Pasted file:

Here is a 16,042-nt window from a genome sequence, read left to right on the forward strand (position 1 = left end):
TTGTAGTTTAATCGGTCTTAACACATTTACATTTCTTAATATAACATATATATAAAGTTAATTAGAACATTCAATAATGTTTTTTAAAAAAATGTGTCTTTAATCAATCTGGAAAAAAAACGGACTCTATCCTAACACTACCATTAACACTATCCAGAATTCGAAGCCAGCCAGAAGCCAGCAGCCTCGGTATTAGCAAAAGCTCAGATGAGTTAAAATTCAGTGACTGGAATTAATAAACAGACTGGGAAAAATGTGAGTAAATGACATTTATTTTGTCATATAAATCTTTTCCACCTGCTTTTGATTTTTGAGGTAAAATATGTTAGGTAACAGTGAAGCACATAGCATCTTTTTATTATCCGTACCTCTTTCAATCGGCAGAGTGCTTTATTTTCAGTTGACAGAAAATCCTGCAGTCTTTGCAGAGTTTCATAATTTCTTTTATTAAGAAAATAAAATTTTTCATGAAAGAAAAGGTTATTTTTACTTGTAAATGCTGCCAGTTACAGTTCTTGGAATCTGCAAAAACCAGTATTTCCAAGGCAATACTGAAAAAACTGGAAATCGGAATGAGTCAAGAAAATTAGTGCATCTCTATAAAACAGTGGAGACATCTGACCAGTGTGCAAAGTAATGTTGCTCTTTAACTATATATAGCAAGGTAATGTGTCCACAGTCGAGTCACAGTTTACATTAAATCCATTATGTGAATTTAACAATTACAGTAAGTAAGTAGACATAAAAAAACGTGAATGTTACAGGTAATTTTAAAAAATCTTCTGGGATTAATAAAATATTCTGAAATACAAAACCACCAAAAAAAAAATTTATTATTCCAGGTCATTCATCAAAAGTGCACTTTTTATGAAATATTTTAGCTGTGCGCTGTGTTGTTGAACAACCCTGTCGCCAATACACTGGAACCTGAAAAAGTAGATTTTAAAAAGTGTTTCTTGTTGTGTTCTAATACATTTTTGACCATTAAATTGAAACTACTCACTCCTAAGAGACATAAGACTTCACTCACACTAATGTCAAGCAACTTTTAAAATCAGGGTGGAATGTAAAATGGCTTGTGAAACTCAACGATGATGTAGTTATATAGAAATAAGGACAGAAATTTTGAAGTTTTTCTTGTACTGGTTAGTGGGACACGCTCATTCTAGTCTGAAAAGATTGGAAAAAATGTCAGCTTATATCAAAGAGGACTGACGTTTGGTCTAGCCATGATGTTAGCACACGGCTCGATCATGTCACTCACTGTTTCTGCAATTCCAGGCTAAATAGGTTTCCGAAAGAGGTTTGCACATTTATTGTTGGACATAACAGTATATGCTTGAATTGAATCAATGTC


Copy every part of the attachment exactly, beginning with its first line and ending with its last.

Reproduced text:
Here is a 16,042-nt window from a genome sequence, read left to right on the forward strand (position 1 = left end):
TTGTAGTTTAATCGGTCTTAACACATTTACATTTCTTAATATAACATATATATAAAGTTAATTAGAACATTCAATAATGTTTTTTAAAAAAATGTGTCTTTAATCAATCTGGAAAAAAAACGGACTCTATCCTAACACTACCATTAACACTATCCAGAATTCGAAGCCAGCCAGAAGCCAGCAGCCTCGGTATTAGCAAAAGCTCAGATGAGTTAAAATTCAGTGACTGGAATTAATAAACAGACTGGGAAAAATGTGAGTAAATGACATTTATTTTGTCATATAAATCTTTTCCACCTGCTTTTGATTTTTGAGGTAAAATATGTTAGGTAACAGTGAAGCACATAGCATCTTTTTATTATCCGTACCTCTTTCAATCGGCAGAGTGCTTTATTTTCAGTTGACAGAAAATCCTGCAGTCTTTGCAGAGTTTCATAATTTCTTTTATTAAGAAAATAAAATTTTTCATGAAAGAAAAGGTTATTTTTACTTGTAAATGCTGCCAGTTACAGTTCTTGGAATCTGCAAAAACCAGTATTTCCAAGGCAATACTGAAAAAACTGGAAATCGGAATGAGTCAAGAAAATTAGTGCATCTCTATAAAACAGTGGAGACATCTGACCAGTGTGCAAAGTAATGTTGCTCTTTAACTATATATAGCAAGGTAATGTGTCCACAGTCGAGTCACAGTTTACATTAAATCCATTATGTGAATTTAACAATTACAGTAAGTAAGTAGACATAAAAAAACGTGAATGTTACAGGTAATTTTAAAAAATCTTCTGGGATTAATAAAATATTCTGAAATACAAAACCACCAAAAAAAAAATTTATTATTCCAGGTCATTCATCAAAAGTGCACTTTTTATGAAATATTTTAGCTGTGCGCTGTGTTGTTGAACAACCCTGTCGCCAATACACTGGAACCTGAAAAAGTAGATTTTAAAAAGTGTTTCTTGTTGTGTTCTAATACATTTTTGACCATTAAATTGAAACTACTCACTCCTAAGAGACATAAGACTTCACTCACACTAATGTCAAGCAACTTTTAAAATCAGGGTGGAATGTAAAATGGCTTGTGAAACTCAACGATGATGTAGTTATATAGAAATAAGGACAGAAATTTTGAAGTTTTTCTTGTACTGGTTAGTGGGACACGCTCATTCTAGTCTGAAAAGATTGGAAAAAATGTCAGCTTATATCAAAGAGGACTGACGTTTGGTCTAGCCATGATGTTAGCACACGGCTCGATCATGTCACTCACTGTTTCTGCAATTCCAGGCTAAATAGGTTTCCGAAAGAGGTTTGCACATTTATTGTTGGACATAACAGTATATGCTTGAATTGAATCAATGTC